Art lovers flocking to local movie theaters to the see actors George Clooney and Matt Damon in “The Monuments Men” — a film that focuses on a military team of art experts who saved Europe’s fine art during World War II — may be surprised that the art used to train several actual members of that team is currently on view in the exhibition “500 Years of Italian Master Drawings from the Princeton University Art Museum.”
Here is the back story. It is 1939 and World War II begins in Europe. Hitler’s plan for Europe includes plundering masterpieces and cultural monuments from conquered nations and destroying what he considers “decadent art.”
President Roosevelt responds to concerns regarding the destruction of European cultural artifacts and art by approving the 1943 American Commission for the Protection and Salvage of Artistic and Historic Monument in War Areas.
The result is the Monuments, Fine Arts and Archives Service, a division of nearly 400 volunteer art specialists dispatched to Europe to help protect world heritage art.
Allied Force Commander Dwight Eisenhower captures the effort’s spirit in a letter to his commanders: “Today we are fighting in a country which has contributed a great deal to our cultural inheritance, a country rich in monuments which their civilization helped and now in their old age illustrate the growth of the civilization which is ours. We are bound to respect these monuments so far as war allows.”
One of the first challenges for the MFAA is during the liberation of Italy. To help Allied troops understand the effort, the pamphlet “A Soldier’s Guide to Rome” is created by Lt. Col. Ernest DeWald.
More than a soldier, DeWald received his Ph.D. in art history from Princeton and studied with Allan Marquand, the man who helped to build the university’s nationally recognized Italian art collection.
The guide’s introduction states, “Let us remember that Rome is the first capital city to be entered by us in our task of liberating Europe. Rome is the heritage of all the world and not only of Italy — Rome is the fountain of civilization. The eyes of all the world are upon our actions in the ‘Eternal City,’ and we will show the world by our example the high standard of conduct and bearing of our victorious Allied Armies.”
“Few institutions in the United States are more connected with the history and legacy of the Monuments Men than the Princeton University Art Museum,” notes current art museum director James Steward, who adds that two former museum directors served as Monuments Men (but are not characters in the film).
One predecessor was DeWald, who joined the MFAA when he was in his 50s and later served as museum director from 1947 to 1960. The other is Patrick Kelleher, who received an M.F.A. from Princeton in 1942 and led the military division involved with recovery of stolen art. He served as museum director from 1960 to 72.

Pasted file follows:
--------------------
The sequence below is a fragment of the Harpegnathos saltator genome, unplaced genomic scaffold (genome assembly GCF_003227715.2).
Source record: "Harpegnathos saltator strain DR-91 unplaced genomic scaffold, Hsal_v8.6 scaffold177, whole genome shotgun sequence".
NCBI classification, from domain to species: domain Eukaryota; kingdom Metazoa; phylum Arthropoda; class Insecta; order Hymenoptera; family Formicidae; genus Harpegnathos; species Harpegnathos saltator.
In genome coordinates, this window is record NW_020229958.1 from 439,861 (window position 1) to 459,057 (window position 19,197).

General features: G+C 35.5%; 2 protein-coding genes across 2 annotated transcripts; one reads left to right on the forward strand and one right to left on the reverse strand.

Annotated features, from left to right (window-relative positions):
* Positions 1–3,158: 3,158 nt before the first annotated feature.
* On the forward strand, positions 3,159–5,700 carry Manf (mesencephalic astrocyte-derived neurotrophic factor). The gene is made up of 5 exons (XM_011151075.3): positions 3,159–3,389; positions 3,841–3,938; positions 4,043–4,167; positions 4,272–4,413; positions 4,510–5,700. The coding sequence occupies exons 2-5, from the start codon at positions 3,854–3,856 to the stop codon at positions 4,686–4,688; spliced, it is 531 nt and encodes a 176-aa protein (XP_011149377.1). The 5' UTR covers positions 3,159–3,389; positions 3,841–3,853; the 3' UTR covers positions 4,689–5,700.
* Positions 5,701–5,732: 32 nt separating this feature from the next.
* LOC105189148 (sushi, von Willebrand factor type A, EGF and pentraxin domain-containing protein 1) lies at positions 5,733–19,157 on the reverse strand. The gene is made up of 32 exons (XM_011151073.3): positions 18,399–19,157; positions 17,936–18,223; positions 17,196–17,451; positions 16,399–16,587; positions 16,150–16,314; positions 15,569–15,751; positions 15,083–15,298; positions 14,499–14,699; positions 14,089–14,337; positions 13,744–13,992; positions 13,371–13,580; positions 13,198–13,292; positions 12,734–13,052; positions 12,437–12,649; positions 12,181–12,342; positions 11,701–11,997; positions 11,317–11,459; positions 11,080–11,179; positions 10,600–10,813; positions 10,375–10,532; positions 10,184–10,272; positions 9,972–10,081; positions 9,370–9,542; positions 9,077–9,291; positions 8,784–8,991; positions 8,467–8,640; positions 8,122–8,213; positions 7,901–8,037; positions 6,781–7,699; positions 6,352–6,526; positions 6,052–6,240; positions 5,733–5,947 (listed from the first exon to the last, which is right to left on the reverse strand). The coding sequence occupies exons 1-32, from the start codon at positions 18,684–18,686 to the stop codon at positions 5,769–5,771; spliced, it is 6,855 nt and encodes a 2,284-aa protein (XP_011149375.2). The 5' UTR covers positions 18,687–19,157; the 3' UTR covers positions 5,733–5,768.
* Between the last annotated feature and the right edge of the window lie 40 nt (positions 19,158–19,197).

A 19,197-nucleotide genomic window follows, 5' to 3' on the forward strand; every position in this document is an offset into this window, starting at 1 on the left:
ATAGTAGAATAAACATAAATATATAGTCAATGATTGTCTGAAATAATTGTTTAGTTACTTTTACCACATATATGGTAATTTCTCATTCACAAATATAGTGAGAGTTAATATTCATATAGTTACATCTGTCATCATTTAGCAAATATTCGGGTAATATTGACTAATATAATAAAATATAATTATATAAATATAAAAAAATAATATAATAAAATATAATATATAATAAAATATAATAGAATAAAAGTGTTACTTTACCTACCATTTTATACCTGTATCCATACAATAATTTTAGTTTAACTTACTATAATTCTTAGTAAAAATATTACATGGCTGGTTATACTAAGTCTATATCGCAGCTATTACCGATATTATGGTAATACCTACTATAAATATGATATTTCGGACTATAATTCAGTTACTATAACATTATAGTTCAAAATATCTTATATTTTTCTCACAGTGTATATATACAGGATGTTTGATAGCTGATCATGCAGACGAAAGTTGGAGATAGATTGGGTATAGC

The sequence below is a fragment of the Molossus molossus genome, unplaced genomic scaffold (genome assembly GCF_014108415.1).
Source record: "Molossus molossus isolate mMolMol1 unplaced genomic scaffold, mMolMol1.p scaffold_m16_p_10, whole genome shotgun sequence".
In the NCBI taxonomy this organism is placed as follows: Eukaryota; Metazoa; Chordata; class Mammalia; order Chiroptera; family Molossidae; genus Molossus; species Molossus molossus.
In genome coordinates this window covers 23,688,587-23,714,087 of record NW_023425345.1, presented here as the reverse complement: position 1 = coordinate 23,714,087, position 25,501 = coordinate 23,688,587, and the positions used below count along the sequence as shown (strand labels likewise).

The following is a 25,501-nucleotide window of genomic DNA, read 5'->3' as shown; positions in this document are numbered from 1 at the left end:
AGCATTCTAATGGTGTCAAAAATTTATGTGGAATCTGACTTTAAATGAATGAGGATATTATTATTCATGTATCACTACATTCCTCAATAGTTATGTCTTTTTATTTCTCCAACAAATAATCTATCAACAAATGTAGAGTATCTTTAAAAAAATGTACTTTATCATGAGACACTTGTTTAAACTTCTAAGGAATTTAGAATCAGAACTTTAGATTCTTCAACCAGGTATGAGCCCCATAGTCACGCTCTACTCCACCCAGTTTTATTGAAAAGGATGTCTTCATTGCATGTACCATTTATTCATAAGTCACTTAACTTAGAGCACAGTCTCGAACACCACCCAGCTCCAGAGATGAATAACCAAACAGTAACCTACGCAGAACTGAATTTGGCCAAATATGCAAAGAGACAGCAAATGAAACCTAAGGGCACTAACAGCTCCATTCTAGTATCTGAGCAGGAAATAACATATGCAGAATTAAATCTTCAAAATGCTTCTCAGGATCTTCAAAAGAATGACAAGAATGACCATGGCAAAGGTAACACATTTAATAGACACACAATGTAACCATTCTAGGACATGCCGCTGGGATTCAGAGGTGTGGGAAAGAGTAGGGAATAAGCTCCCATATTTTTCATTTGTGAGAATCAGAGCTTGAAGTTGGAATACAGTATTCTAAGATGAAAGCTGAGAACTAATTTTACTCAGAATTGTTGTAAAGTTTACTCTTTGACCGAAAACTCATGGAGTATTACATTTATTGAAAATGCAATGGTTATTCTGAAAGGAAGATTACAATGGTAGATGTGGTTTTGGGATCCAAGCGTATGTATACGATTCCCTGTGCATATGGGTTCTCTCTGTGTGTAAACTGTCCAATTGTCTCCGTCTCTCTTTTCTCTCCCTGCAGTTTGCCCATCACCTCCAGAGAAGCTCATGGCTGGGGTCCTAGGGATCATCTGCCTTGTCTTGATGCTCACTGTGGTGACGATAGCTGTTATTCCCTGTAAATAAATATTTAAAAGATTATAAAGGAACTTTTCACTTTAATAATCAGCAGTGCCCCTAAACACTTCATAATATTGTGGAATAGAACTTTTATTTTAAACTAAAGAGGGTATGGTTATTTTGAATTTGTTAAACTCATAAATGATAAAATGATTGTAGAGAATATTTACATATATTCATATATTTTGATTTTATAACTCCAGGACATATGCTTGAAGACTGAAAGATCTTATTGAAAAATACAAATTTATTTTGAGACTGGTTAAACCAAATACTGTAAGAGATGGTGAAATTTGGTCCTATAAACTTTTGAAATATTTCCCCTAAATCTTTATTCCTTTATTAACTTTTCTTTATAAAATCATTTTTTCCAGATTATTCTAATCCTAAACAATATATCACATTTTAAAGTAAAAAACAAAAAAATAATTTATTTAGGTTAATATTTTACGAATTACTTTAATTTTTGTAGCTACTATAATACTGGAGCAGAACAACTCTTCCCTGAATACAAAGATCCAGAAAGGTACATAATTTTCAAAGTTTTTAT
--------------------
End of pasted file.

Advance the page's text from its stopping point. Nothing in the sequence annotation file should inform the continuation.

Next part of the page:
While Kelleher turned toward the future and brought contemporary sculpture to the campus, DeWald continued to serve Italian art. He wrote the introduction for the 1946 book “Lost Treasures of Europe,” authored the 613 page book “Italian Painting: 1200-1600,” and participated in the rescue of art after the 1966 Arno River flood in Florence.
Princeton’s other Monuments Men, Steward writes, were S. Lane Faison (Graduate Class of 1932), Craig Hugh Smyth (Class of 1938, Graduate Class of 1956), and Charles Parkhurst (Graduate Class of 1941), as well as Robert Koch (Graduate Classes of 1949 and 1954). Koch “went on to teach at Princeton for forty-two years and was the last of our surviving Monuments Men, dying only two years ago,” writes Steward.
With a devotion to art and participation in two World Wars, DeWald perhaps provides the most tested voice of memory. A 2010 Princeton Alumni Magazine notes that his wartime diary in the Firestone Library contains “the excitement and danger of these tumultuous times. Air-raid sirens howled as he reconnoitered medieval towns for endangered art. DeWald often came upon Army engineering units bulldozing fallen buildings out of roadways, using the debris to patch holes in blown-up bridges — until he frantically waved them to stop, pointing out fragments of historic sculpture, fresco, and manuscripts mingled with the rubble” — scenes worthy of the film that captures the times of this unusual wartime effort.
Less cinematic is the emotion that this soldier fighting for art shares. “The loss or destruction of these prized heritages of the past becomes in fact a personal loss comparable to that of a friend,” writes DeWald in “Lost Treasures.”
Fortunately his other “friends” are safe and waiting at the Princeton University Art Museum to remind visitors of what the struggle was about. They also are a reminder that art matters so much that men and women will put their lives on the line to share it with the world.
— Dan Aubrey